From 2001 to 2017, the quantity of RCRA hazardous waste ultimately land-disposed ranged from 16.1 to 25.4 million tons (Exhibit 2). During this time, deep well or underground injection consistently accounted for 90 to 96 percent of all RCRA hazardous wastes disposed of on land. This category also accounted for most of the year-to-year variation in total hazardous waste managed. The proportion disposed of in landfills or surface impoundments that became landfills ranged between 3.7 and 9.9 percent, while the land application and land treatment categories represented a very small percentage of hazardous waste disposed of on land (0.4 percent or less) over the nine reporting cycles.
Between 2001 and 2017, the U.S. economy grew by 36.5 percent as measured by real GDP, and the U.S. population grew by 14.0 percent. Total RCRA hazardous waste generation was 16.4 percent higher in 2017 than in 2001, but with fluctuations in the intervening years. Comparing 2017 with 2001, RCRA hazardous waste generation per capita increased by 2.1 percent, while RCRA hazardous waste generation per dollar of GDP decreased by 14.7 percent (Exhibit 3).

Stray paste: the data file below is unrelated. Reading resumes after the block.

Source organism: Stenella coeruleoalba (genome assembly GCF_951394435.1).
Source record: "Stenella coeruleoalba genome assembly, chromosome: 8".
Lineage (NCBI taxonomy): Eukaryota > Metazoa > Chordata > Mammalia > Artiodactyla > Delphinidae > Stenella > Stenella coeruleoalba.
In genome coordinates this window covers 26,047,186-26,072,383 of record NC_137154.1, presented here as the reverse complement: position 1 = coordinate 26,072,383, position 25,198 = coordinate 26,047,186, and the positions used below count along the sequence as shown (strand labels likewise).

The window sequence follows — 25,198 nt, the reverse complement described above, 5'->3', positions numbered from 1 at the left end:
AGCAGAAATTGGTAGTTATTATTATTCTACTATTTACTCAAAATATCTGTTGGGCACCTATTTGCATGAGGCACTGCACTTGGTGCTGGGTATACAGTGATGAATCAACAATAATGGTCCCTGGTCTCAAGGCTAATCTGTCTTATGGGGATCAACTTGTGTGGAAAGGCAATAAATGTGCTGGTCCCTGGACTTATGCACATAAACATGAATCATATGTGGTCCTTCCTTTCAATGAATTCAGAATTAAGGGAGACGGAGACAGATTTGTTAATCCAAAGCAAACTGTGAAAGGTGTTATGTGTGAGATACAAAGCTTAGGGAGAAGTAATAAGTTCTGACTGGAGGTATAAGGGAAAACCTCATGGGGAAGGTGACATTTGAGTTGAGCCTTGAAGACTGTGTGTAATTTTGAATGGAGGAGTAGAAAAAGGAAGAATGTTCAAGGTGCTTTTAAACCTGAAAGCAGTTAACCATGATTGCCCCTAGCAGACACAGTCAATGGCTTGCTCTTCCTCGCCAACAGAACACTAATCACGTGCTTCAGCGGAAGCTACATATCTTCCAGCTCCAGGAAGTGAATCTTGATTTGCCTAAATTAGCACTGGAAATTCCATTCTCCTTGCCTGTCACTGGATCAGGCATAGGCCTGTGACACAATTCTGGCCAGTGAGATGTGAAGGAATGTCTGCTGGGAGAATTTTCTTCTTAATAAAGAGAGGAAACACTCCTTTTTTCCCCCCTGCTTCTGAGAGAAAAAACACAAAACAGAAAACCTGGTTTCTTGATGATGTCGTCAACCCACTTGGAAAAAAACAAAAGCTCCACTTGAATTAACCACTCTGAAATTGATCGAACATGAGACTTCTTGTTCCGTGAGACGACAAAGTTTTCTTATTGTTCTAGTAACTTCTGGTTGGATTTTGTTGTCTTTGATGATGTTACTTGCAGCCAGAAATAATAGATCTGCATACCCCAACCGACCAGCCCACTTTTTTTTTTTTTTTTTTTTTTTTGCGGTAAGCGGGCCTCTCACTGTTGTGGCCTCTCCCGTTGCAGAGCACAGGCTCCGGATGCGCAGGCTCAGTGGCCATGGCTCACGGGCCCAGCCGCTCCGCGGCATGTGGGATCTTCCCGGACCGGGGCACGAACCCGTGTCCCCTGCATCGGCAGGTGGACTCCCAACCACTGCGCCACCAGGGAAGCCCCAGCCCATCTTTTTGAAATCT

Data are not collected directly from small quantity generators, but some wastes coming from these sources are included in the RCRA hazardous waste management data from TSDFs that receive the wastes.
Data are limited to wastes referred to as “RCRA hazardous waste,” which are either specifically listed as hazardous or meet specific ignitability, corrosivity, reactivity, or toxicity criteria found in the U.S. Code of Federal Regulations Title 40, Part 261. Materials that are not solid wastes, whether hazardous or not, are not regulated by RCRA, and therefore are not included in the data summarized here. It is important to note that the definition of solid waste is not limited to wastes that are physically solid. Many solid wastes are liquid, semi-solid, or contained gaseous material.